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Art can provoke feeling, but its impact has limitations in the face of legal and systemic oppression, said Riz Ahmed, the activist and actor known for “The OA,” “Rogue One: A Star Wars Story” and “The Night Of,” onstage at the CAA Amplify conference in Ojai on Tuesday, calling for the high-powered industry execs, talent, Wall Streeters and politicos in the room to act on reducing Islamophobic sentiment in the media.

“The efforts of individual artists or storytellers may be bold, they may be progressive, they may act as beacons of hope for other people, but in the face of institutional prejudice and institutionalized obstacles, systemic obstacles, our efforts can sometime still fall flat,” he told the audience, a group that included Obama-era senior advisor Valerie Jarrett, “Patriot Act” creator Hasan Minhaj, playwright Young Jean Lee, Equal Justice Initiative founder Bryan Stevenson, and “Just Mercy” stars Michael B. Jordan and Jamie Foxx.

Ahmed said he has learned hard lessons from fifteen years of getting secondarily searched at airports around the world, even as his work has earned him fans and acclaim. At times, he said, the airport guards swabbing him for explosives would ask for selfies or quote his raps back at him.

“(Hasan Minhaj) could win a Peabody, I could win an Emmy, Ibtihaj Muhammad could win the Olympics, but some of these obstacles are systemic, and we can’t really face them alone,” he said. “We need your help. I’m basically here to ask for your help. Because it’s really scary to be a Muslim right now. Super scary.”

“With all my privilege and profile, I often wonder if this is going to be the year they round us up, if this is the year they’re going to put Trump’s Muslim registry into action, if this is going to be the year they ship us all off,” he continued, citing international incidences of Islamophobia, including Brexit-based nationalism in the U.K. and Uighur Muslims being held in detention camps in China.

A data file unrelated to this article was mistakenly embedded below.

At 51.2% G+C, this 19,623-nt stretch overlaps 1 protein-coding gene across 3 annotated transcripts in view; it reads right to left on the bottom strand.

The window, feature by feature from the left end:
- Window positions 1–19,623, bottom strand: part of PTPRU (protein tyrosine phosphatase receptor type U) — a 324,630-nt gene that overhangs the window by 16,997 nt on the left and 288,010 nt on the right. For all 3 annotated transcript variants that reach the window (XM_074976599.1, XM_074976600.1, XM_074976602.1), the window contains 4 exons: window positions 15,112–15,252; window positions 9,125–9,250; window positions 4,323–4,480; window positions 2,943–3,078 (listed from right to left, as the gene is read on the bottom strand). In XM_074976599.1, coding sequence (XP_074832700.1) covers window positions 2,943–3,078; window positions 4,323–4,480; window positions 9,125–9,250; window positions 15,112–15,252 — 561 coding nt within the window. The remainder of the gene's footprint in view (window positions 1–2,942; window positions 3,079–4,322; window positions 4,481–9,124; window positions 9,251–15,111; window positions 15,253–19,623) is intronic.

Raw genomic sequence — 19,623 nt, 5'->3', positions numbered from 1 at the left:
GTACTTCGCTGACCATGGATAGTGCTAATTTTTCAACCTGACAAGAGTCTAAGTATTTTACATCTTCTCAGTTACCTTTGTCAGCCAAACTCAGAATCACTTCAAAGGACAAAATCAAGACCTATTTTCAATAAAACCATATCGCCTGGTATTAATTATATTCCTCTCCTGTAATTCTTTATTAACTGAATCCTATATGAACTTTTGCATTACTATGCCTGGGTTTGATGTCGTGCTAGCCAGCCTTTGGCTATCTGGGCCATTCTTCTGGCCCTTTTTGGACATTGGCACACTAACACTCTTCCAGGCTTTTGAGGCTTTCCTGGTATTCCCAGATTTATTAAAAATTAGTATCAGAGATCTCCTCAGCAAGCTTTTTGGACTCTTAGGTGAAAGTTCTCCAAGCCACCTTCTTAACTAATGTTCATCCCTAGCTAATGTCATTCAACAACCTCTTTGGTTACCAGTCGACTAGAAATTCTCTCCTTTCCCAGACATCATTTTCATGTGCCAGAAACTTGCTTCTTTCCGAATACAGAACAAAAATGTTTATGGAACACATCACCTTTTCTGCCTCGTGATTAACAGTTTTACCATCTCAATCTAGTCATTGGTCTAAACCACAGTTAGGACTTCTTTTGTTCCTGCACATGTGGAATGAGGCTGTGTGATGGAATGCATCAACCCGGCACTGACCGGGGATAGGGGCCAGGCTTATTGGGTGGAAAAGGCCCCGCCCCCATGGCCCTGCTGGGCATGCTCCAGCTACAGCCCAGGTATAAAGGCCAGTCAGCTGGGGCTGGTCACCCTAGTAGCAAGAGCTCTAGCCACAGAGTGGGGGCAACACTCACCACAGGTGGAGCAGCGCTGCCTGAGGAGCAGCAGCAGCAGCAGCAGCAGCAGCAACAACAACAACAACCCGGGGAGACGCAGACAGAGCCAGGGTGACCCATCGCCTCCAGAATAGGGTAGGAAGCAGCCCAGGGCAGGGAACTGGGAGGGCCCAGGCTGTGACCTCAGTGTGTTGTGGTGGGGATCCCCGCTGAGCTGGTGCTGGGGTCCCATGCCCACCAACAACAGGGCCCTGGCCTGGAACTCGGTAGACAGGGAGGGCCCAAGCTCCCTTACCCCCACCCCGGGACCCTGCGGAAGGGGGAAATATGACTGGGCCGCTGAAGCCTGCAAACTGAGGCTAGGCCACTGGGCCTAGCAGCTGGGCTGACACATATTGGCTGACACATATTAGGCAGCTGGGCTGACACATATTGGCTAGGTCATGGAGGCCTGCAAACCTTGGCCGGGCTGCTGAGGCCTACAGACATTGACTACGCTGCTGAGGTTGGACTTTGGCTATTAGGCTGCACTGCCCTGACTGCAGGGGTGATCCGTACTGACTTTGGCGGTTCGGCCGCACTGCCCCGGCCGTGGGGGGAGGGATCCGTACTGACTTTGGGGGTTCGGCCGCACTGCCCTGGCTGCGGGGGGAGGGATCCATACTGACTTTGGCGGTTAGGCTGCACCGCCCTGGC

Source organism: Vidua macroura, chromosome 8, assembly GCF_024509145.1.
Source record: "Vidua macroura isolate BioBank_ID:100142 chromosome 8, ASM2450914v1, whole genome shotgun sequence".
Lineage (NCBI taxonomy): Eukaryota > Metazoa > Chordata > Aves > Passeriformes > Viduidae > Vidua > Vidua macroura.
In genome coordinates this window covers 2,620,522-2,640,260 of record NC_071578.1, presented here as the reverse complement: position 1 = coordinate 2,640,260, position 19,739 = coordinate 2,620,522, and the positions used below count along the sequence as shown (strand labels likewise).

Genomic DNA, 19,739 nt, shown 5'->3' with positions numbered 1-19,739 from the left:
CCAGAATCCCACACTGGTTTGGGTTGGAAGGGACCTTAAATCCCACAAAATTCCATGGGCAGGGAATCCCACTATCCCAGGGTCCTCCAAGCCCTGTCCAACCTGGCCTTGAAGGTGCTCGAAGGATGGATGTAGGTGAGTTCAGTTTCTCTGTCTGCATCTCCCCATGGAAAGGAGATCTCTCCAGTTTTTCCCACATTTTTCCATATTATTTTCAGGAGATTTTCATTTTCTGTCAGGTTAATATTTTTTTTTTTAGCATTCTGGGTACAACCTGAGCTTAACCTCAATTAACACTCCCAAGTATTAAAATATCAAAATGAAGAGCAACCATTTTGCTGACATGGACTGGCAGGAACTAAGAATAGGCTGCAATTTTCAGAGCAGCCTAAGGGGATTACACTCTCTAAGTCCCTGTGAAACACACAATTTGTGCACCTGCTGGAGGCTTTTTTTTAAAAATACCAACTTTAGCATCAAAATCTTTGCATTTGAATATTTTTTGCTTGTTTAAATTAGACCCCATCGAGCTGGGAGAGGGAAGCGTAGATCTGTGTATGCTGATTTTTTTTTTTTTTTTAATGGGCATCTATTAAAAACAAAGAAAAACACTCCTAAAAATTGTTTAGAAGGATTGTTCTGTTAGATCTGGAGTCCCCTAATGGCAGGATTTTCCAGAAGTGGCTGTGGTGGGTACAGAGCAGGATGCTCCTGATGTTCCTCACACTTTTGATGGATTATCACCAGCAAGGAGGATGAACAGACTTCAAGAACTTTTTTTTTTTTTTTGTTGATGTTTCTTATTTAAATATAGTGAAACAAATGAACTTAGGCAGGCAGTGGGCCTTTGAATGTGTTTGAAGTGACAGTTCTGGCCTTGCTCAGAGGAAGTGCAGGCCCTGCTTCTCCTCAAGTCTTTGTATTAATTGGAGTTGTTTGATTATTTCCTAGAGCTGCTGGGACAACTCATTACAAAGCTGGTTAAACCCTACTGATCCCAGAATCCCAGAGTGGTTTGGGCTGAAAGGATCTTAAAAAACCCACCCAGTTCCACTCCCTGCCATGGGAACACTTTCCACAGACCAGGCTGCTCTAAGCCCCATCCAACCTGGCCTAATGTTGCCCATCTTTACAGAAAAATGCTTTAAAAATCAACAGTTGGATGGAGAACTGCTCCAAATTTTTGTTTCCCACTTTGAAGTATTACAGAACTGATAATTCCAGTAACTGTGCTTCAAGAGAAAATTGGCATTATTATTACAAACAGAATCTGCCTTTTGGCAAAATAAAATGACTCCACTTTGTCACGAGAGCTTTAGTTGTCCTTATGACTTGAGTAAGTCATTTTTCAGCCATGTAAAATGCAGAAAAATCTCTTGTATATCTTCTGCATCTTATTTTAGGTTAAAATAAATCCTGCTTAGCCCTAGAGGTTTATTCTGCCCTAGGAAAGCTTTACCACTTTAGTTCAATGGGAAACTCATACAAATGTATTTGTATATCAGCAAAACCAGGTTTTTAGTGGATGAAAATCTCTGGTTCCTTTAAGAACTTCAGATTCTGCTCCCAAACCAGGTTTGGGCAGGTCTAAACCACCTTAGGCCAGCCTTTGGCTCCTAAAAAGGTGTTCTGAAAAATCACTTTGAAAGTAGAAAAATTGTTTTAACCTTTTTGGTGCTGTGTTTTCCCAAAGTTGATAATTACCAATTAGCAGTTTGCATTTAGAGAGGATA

His call to action for the Hollywood heavy hitters in the room, then, was to research how Muslims are represented on television and in movies in a data-driven, targeted, systemic way, so that ultimately Muslims aren’t only portrayed as terrorists or bogeymen.

“I think lives are quite literally at stake here,” he said. “The representation of Muslims on screen — that feeds the policies that get enacted, the people that get killed, the countries that get invaded.”

Ahmed, whose presentation won him a standing ovation, wasn’t the only one who took the stage to promote inclusion.

“I’m not waiting for Hollywood,” “Baby Driver” actor and Sign World Media founder CJ Jones, who is deaf, told the crowd. “The goal of my company is to serve and innovate and create and produce and hire deaf and hard-of-hearing individuals to become skilled in post-production.”

And actor-producer-director Eva Longoria, at times speaking with her 1-year-old son Santiago on her lap, said that “if you are a woman in this room, and you have a chance to hire a woman, hire her.”

“If you’re a person of color, and you have a chance to hire a person of color, you hire them,” she said. “Because we have to build the pipeline of talent, and we can’t get that experience if we’re never given the opportunity… Be loud about it.”